October 17, 2016 - 10:26 pm
New state Department of Education ratings released last week found that 21 Clark County schools are eligible to be converted into charter schools through the state’s new Achievement School District initiative.
The list of underperforming schools — rebranded this year as “Rising Stars” — includes elementary or middle schools in the bottom 5 percent of the state or high schools with a graduation rate below 60 percent.
The Achievement School District would pair up to six underperforming schools with charter school operators, creating a new district to improve Nevada’s failing schools.
Clark County schools comprise roughly 45 percent of the Rising Star list, which features 47 schools statewide.
Another seven charter schools authorized through the Clark County School District are also on the list.
Yet many of the district’s Rising Star schools are already in state and district improvement programs, CCSD Chief Student Achievement Officer Mike Barton said.
Nineteen are in either the state Zoom and Victory improvement programs, are “reinvent” schools that partner with outside organizations for improvement, or are classified by the district as turnaround schools.
“We know the complexities of schools,” Barton said. “Sometimes these initiatives, to take off, you need to give them some time.”
With input from the state Board of Education, the Achievement School District office will select six schools for conversion to charters by Feb. 1.
“We’re going to look for schools that have been struggling year over year, and really those schools that have not at all made progress,” said Jana Wilcox Lavin, Achievement School District superintendent. “We’re also going to be looking at schools that are furthest from the exit criteria.”
On Tuesday, Lavin will meet with parents and staff of West Preparatory Institute’s middle school, which qualifies for the Achievement School District.
Lavin, who said she was invited by the Parent Advisory Council leader and the principal, said she’d come to provide clarity and encouraged parents to involve themselves in the process and ask questions.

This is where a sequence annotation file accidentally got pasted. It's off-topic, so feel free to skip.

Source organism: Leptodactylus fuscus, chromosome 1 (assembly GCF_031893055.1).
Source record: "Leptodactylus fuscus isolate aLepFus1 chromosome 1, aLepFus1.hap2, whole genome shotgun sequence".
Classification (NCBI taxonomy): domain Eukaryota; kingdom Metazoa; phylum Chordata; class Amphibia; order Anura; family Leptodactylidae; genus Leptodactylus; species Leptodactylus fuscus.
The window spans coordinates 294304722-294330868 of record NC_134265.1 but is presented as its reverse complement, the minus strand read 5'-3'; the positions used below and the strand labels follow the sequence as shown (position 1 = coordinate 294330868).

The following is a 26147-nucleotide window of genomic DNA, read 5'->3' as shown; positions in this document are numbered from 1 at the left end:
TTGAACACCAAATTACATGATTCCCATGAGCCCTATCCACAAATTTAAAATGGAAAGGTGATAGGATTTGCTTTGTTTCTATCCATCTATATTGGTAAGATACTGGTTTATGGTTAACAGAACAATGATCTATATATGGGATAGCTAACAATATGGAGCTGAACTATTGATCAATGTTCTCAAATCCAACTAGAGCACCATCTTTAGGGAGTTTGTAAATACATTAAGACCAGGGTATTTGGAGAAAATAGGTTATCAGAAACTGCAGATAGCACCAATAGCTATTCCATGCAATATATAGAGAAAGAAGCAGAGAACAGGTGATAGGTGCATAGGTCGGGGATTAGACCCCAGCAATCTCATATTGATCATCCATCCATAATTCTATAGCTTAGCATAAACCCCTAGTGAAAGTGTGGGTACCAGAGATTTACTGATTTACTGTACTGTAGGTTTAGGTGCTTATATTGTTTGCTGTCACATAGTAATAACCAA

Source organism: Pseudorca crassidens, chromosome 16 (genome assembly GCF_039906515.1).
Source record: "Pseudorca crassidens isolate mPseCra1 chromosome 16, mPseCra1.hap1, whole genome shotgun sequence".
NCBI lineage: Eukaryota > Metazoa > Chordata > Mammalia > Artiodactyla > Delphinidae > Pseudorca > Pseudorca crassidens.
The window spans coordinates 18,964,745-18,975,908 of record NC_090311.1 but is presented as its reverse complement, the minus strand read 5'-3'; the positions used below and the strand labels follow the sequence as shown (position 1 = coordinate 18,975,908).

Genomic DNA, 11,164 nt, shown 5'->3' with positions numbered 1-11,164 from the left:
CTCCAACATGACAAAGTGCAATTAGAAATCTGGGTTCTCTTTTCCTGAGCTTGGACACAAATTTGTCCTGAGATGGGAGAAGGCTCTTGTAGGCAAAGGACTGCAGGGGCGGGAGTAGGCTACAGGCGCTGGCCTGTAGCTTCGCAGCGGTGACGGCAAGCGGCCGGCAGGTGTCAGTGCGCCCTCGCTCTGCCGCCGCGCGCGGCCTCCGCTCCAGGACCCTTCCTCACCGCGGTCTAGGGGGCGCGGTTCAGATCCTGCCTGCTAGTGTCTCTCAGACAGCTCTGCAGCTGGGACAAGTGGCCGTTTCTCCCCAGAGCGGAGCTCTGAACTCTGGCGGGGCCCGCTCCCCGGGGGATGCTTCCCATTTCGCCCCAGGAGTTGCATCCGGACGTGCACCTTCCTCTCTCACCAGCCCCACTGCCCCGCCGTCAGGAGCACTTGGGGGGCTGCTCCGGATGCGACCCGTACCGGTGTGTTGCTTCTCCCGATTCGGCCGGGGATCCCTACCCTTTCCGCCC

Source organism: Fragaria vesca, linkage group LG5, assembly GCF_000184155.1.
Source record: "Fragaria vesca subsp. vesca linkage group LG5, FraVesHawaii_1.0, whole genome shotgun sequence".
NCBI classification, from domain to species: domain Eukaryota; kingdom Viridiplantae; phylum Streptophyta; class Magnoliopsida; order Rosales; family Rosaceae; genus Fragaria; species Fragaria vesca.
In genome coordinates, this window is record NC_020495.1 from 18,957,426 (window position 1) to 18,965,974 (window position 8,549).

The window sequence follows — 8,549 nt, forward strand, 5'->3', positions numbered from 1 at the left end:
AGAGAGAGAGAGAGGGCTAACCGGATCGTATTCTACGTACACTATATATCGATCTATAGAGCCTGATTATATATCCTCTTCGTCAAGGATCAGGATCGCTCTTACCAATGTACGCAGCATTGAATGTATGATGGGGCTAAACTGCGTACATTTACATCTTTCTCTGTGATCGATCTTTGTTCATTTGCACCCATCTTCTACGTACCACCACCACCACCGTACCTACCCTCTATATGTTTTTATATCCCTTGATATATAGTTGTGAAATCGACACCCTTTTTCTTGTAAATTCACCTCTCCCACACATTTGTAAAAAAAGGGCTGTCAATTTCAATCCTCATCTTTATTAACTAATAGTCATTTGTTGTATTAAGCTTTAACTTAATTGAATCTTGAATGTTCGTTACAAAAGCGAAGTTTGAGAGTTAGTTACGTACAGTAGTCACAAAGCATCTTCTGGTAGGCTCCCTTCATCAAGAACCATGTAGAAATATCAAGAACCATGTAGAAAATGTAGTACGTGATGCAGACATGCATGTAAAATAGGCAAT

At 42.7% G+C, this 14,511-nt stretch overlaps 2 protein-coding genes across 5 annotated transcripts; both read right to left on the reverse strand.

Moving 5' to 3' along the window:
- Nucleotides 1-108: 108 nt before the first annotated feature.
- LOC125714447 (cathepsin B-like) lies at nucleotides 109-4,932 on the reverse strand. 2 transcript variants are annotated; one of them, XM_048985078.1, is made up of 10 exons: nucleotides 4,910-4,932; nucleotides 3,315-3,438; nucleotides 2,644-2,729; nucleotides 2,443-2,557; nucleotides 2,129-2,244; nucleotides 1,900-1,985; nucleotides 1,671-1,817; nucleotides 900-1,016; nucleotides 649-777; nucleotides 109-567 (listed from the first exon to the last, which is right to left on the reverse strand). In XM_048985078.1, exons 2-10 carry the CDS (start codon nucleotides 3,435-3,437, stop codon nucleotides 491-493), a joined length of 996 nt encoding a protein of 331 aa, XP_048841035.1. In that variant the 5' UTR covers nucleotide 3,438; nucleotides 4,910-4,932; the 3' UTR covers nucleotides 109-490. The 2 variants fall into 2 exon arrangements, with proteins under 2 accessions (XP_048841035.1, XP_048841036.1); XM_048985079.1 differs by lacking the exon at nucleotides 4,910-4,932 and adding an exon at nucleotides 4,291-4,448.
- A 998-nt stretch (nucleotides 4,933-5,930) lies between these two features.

“We would all agree that there is a problem to solve in some of our schools, and we need to bring about some dramatic change in certain environments,” she said. “It’s not that people aren’t working hard and doing their best, it’s just that we really haven’t found the right plan to serve all those students to the absolute best of what they’re capable of.”
But Barton argued that Rising Star schools should get time to improve within the district’s turnaround zone before heading to the Achievement School District.
“I think we need to give our structures and systems some play before it goes to the Achievement School District,” he said. “I think it’s fair to communities and school leadership, and to teachers.”
Five organizations applied to operate an Achievement School: ASPIRA, Democracy Prep, Pathways in Education, Celerity Schools Nevada and Futuro Academy. The state will choose the operators Nov. 1.
Among high-performing schools, Clark County schools also had a strong showing. In the state’s first “Shining Stars” list, which highlights successful high-poverty schools, the Clark County School District took six of nine spots.
Those schools received four or five stars through the state’s most recent accountability ratings, or scored in the top 10 percent of the state in the 2016 Smarter Balanced assessment.
“With the Shining Star list, we have several exemplary examples that show what great things can happen in public education, with schools in particular in Clark County,” Barton said.
Contact Amelia Pak-Harvey at email@example.com or 702-383-4630. Follow @ameliapakharvey on Twitter.